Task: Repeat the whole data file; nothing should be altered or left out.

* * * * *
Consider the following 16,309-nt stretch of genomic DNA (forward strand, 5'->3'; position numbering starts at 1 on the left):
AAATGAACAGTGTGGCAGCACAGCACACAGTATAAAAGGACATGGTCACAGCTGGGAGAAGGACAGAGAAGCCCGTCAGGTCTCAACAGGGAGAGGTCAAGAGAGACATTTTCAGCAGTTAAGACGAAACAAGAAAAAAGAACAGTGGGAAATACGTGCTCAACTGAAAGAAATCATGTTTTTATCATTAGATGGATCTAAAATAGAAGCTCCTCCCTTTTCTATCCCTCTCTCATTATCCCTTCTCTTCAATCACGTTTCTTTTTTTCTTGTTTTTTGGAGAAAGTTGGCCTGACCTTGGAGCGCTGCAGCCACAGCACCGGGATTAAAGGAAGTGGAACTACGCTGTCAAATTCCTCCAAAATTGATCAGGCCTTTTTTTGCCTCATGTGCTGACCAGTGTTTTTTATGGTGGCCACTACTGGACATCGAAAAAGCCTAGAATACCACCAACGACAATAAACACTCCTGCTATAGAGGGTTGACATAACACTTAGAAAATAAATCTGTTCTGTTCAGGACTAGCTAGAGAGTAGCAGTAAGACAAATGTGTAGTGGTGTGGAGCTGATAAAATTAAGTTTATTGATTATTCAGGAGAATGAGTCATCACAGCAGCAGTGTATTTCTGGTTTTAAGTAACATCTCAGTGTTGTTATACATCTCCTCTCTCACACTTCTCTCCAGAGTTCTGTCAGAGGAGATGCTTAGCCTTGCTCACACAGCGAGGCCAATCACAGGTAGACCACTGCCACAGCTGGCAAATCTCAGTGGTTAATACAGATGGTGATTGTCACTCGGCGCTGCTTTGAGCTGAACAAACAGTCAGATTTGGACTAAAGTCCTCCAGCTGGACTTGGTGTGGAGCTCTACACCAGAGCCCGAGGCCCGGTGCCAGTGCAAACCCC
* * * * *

Consider the following 16,309-nt stretch of genomic DNA (forward strand, 5'->3'; position numbering starts at 1 on the left):
AAATGAACAGTGTGGCAGCACAGCACACAGTATAAAAGGACATGGTCACAGCTGGGAGAAGGACAGAGAAGCCCGTCAGGTCTCAACAGGGAGAGGTCAAGAGAGACATTTTCAGCAGTTAAGACGAAACAAGAAAAAAGAACAGTGGGAAATACGTGCTCAACTGAAAGAAATCATGTTTTTATCATTAGATGGATCTAAAATAGAAGCTCCTCCCTTTTCTATCCCTCTCTCATTATCCCTTCTCTTCAATCACGTTTCTTTTTTTCTTGTTTTTTGGAGAAAGTTGGCCTGACCTTGGAGCGCTGCAGCCACAGCACCGGGATTAAAGGAAGTGGAACTACGCTGTCAAATTCCTCCAAAATTGATCAGGCCTTTTTTTGCCTCATGTGCTGACCAGTGTTTTTTATGGTGGCCACTACTGGACATCGAAAAAGCCTAGAATACCACCAACGACAATAAACACTCCTGCTATAGAGGGTTGACATAACACTTAGAAAATAAATCTGTTCTGTTCAGGACTAGCTAGAGAGTAGCAGTAAGACAAATGTGTAGTGGTGTGGAGCTGATAAAATTAAGTTTATTGATTATTCAGGAGAATGAGTCATCACAGCAGCAGTGTATTTCTGGTTTTAAGTAACATCTCAGTGTTGTTATACATCTCCTCTCTCACACTTCTCTCCAGAGTTCTGTCAGAGGAGATGCTTAGCCTTGCTCACACAGCGAGGCCAATCACAGGTAGACCACTGCCACAGCTGGCAAATCTCAGTGGTTAATACAGATGGTGATTGTCACTCGGCGCTGCTTTGAGCTGAACAAACAGTCAGATTTGGACTAAAGTCCTCCAGCTGGACTTGGTGTGGAGCTCTACACCAGAGCCCGAGGCCCGGTGCCAGTGCAAACCCC